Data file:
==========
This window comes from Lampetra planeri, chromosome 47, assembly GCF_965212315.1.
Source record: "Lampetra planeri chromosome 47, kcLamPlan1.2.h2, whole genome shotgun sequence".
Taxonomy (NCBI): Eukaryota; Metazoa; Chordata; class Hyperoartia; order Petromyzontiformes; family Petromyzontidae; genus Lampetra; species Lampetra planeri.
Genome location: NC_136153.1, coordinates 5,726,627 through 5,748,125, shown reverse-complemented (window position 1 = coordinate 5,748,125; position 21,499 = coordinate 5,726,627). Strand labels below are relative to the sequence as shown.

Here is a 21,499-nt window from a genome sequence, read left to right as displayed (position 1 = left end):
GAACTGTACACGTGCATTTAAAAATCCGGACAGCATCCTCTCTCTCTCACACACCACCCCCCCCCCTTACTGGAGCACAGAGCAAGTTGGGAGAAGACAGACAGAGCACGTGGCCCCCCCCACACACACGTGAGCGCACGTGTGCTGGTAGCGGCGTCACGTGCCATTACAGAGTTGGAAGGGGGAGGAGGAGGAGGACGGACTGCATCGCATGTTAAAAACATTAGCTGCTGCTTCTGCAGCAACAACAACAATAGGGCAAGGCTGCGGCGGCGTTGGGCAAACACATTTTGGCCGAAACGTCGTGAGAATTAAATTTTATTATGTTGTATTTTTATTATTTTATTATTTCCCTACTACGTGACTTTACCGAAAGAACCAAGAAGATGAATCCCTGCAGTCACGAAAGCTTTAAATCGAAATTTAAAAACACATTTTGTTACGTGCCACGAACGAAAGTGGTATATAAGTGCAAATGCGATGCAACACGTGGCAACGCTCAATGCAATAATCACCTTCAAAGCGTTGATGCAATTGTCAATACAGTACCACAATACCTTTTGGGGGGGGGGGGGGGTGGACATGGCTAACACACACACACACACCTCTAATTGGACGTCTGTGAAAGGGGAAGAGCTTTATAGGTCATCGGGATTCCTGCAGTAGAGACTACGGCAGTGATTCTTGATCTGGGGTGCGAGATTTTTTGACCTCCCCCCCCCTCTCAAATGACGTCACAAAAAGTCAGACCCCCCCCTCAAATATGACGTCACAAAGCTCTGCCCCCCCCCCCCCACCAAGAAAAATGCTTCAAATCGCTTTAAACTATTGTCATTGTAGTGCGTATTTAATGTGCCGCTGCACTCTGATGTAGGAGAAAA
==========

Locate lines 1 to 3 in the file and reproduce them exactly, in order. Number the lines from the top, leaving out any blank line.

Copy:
This window comes from Lampetra planeri, chromosome 47, assembly GCF_965212315.1.
Source record: "Lampetra planeri chromosome 47, kcLamPlan1.2.h2, whole genome shotgun sequence".
Taxonomy (NCBI): Eukaryota; Metazoa; Chordata; class Hyperoartia; order Petromyzontiformes; family Petromyzontidae; genus Lampetra; species Lampetra planeri.